Welcome to this week’s installment of Rainbowsnippets*! This one is uniquely mine, but there are lots of other great snippets to read, so after you finish here click the FB link at the bottom of the post to discover other great LGBTQIA authors and their works.
I’m sharing again from Cleaning House. The novel is an Appalachian-set Contemporary/ Paranormal Fantasy where the past and the present are blended with a healthy dose of granny magic. The mountains are alive, and a little moonshine can cure what ails you.
My ARC reviews are still rolling in and they’re generally good, but a few readers are tripping over my usage of they/them pronouns for my elemental spirits. Earth, Air, Fire, Water, and Death don’t have gender, so my placing binary terms on them seems ridiculous. Most of those same readers, however, do say they enjoyed the book once they got past the pronouns, but there are still a few… sigh.
I’m not going to please everyone, but that’s never really been my aim. That said, I think there’s something deeper going on with a few of those reviews, but the issue has nothing at all to do with me.
If I’m pushing my readers to think differently, if I’ve challenged their perceptions, I feel like I’ve done something important.
I’ll be releasing an ebook holiday novella set in the same world as Cleaning House later this fall, so look for it. It’ll be a quick read about my protagonist Cent’s relationship with her mentally ill mother. It’s multi-faithed and full of fun, family, “ah, how sweet,” and “what the…” moments.
And, yes, Betty Holub, who you’ve all been following through my #Rainbowsnippets, will be there too, but not as much as she will be in the sequel to Cleaning House, Keeping House, which will be out next year.
The Setup: Cent has joined Betty in her apartment for a day of decompressing which includes movies and some cheap champagne.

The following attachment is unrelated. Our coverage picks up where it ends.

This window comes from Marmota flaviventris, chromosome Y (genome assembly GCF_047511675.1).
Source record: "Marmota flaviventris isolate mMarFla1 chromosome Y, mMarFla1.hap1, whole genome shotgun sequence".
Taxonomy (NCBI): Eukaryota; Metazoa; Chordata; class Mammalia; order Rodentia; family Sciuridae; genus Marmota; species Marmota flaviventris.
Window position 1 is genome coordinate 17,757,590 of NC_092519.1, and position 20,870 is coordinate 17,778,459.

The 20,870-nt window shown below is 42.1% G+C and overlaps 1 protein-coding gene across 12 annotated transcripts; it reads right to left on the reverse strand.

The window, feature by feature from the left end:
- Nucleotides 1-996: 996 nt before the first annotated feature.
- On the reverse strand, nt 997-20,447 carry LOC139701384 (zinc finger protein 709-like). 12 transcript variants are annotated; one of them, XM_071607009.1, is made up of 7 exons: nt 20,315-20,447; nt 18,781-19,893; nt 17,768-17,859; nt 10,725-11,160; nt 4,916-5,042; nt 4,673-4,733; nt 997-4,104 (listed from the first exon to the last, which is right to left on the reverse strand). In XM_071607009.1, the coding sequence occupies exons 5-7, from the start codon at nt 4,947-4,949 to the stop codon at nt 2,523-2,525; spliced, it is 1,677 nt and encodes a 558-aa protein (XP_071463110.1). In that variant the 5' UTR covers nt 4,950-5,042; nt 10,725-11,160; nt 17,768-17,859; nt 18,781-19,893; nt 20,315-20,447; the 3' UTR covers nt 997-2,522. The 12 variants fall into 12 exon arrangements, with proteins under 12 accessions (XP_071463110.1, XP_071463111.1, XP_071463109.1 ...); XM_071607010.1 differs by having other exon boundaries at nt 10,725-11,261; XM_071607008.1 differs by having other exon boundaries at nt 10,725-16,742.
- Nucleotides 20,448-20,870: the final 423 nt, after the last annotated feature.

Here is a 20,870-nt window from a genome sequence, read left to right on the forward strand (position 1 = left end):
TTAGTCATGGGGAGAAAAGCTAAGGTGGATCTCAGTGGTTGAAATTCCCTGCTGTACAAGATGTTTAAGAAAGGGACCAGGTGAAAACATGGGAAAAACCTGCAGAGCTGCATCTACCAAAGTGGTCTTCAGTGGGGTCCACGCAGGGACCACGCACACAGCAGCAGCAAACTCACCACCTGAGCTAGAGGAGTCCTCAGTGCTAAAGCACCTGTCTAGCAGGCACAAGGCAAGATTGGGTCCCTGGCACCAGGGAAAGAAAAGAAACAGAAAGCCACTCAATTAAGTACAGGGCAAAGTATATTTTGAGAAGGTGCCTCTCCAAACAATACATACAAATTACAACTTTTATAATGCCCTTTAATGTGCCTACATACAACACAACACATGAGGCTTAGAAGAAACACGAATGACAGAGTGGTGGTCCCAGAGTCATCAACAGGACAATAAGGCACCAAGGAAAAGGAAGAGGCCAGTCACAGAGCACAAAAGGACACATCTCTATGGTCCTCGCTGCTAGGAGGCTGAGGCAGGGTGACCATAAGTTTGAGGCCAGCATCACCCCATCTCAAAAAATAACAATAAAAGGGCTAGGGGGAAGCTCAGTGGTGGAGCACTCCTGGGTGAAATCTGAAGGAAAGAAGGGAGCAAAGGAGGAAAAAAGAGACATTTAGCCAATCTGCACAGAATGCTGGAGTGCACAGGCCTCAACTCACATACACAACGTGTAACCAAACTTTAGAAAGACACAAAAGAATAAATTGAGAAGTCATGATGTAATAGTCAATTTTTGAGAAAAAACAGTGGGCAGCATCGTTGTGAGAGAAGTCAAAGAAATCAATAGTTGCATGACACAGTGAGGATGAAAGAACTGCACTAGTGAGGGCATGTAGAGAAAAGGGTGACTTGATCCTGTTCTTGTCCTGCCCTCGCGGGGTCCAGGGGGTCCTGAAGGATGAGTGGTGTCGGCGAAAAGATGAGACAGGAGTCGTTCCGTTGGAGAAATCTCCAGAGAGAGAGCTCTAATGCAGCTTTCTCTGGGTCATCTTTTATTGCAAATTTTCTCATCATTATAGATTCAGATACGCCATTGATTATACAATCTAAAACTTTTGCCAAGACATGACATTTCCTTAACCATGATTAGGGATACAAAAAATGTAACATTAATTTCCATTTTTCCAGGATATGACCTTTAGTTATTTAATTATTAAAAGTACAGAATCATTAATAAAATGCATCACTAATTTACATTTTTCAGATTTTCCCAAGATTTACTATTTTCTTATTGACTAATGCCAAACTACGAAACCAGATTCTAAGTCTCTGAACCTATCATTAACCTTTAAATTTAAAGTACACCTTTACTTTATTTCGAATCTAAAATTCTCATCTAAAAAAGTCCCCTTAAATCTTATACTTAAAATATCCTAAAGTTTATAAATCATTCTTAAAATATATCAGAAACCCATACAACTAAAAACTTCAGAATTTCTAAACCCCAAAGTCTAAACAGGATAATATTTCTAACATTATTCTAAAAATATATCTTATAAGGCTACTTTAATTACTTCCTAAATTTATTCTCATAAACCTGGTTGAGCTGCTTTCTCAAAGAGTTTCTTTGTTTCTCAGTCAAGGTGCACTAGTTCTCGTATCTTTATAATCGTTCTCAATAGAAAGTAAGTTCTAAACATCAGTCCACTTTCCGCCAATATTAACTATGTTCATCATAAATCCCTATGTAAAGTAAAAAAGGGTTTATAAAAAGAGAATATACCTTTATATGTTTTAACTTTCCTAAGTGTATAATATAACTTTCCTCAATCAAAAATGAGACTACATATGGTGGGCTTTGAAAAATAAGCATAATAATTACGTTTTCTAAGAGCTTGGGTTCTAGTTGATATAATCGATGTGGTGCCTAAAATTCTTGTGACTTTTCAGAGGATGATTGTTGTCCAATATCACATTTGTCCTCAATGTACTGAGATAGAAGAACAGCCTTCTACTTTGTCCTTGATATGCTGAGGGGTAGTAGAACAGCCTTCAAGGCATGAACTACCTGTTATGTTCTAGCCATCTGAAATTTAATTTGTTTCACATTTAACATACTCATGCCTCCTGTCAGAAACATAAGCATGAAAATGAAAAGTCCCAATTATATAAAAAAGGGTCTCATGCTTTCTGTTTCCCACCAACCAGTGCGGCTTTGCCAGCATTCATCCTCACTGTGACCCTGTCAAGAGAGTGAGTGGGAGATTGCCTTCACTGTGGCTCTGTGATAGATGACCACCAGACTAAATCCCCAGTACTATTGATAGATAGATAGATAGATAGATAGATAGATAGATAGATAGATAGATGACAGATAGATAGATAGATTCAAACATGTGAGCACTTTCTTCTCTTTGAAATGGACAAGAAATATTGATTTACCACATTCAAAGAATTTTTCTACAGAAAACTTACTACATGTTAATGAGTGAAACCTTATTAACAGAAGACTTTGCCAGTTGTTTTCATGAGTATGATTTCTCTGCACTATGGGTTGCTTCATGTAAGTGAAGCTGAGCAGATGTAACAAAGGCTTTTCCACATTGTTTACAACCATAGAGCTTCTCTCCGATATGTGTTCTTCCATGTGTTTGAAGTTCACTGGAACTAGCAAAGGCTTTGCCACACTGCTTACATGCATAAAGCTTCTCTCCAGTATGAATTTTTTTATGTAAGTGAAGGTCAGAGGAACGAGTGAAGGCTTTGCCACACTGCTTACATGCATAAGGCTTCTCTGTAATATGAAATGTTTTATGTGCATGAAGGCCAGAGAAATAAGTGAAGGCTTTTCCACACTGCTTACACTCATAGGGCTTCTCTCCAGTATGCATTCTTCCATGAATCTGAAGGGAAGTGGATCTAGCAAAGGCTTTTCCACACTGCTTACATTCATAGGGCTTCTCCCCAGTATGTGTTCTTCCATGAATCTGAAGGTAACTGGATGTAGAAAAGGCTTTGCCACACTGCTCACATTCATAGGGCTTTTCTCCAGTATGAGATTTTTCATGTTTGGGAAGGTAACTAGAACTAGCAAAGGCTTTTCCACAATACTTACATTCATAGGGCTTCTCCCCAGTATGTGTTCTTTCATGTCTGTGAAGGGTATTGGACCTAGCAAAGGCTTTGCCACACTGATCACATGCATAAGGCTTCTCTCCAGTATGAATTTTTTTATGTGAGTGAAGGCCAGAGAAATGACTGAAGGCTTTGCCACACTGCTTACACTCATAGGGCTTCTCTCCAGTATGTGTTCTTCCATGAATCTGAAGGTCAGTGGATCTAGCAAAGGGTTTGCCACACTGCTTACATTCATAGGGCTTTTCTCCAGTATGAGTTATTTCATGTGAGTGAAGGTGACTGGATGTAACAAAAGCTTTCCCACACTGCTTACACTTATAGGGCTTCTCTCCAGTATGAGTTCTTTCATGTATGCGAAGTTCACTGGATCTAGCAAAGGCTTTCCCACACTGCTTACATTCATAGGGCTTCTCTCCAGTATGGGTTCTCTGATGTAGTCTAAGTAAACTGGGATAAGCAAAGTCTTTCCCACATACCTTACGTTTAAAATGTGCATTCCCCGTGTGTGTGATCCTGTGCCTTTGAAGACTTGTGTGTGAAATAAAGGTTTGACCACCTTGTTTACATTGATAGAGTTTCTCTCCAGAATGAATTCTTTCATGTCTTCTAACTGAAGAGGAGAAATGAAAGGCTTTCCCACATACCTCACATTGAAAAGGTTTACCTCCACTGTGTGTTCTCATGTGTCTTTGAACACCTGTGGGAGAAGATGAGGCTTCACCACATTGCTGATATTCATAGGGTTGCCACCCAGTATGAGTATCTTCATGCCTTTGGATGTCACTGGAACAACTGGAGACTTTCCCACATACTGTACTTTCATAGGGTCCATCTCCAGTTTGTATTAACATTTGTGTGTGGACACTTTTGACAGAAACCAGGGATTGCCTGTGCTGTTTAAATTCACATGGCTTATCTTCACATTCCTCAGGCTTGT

Note: The portion in yellow comes from last week’s snippet.
“Play hell, you will!” Betty grabbed Cent by the back of her gray t-shirt and shoved her toward the couch. “It takes at least two, baby doll, and I’m in the mood for real company. Sit!” She crawled onto the fold-out beside Cent, grabbed the bottle, and poured two sloppy, foaming glasses, one of which she held out. “Bottoms up.” She wiggled her ass and giggled.
“Why not?” Cent downed the cheap champagne in two gulps and swiped her hand across her mouth, stifling the burp that rose with the bubbles. “What movie?”
“The Birdcage or Rocky Horror, your choice.”
Cliché, but why not? “No hiding ourselves today. Rocky Horror.”
“That-a-girl.” Betty popped the DVD into the player and trotted back to the pull-out where she draped her arm over Cent’s shoulders and pulled her close. “You and me. Two queers against the world.”
A little champagne, a classic movie, and a good friend. What more could a person want? How do you decompress? Do you paint? Walk? Write? Throw cheap pottery at walls? (The last sounds fun in the right environment.) What do you do to manage stress and anxiety? Me? I write, poetry if I’m horrifically stressed, but most of the time, it’s fiction.
Centenary Rhodes is an old soul with a well-traveled name, but she doesn’t know this yet.
Growing up in southern Appalachia wasn’t easy, so Cent left home as soon as she could, but the post-collegiate happiness she’d expected has never occurred. She can’t find a decent date, much less find that special someone and, after losing her job in a corporate downsize, she’s struggling to meet her most basic needs. Her car has been repossessed, her bills are piling up, and her questionable North Chicago neighborhood is dangerous to navigate.
Returning home to Hare Creek, Tennessee, never crosses Cent’s mind until her Great Aunt Tess contacts her with an offer she can’t refuse. The family’s southern Appalachian homestead must be sold, and Aunt Tess needs someone to clean it up. Cent will have access to Aunt Tess’ garden and truck and can live on the homestead rent-free for as long as it takes. A part-time job is waiting for her as well.
It’s a chance to solve some of Cent’s financial woes, but will her return be enough when evil sets its sights on Embreeville Mountain and the homestead?
Cleaning House is a carefully woven Appalachian tapestry of granny magic, haints, elementals, and the fantastic diversity of the human condition – served with a delicious side of fries and a generous quart of peach moonshine.
Ready to read more from Cleaning House? You can do so HERE and/or order the ebook version HERE or at other online book retailers. There’s a link to the print version on the same page if you’d druther.
*RainbowSnippets is a safe and welcoming space for LGBTQIA+ authors, readers, and bloggers to share 6 sentences each week from a work of fiction—published or in-progress—or a book recommendation. Feel free to join in!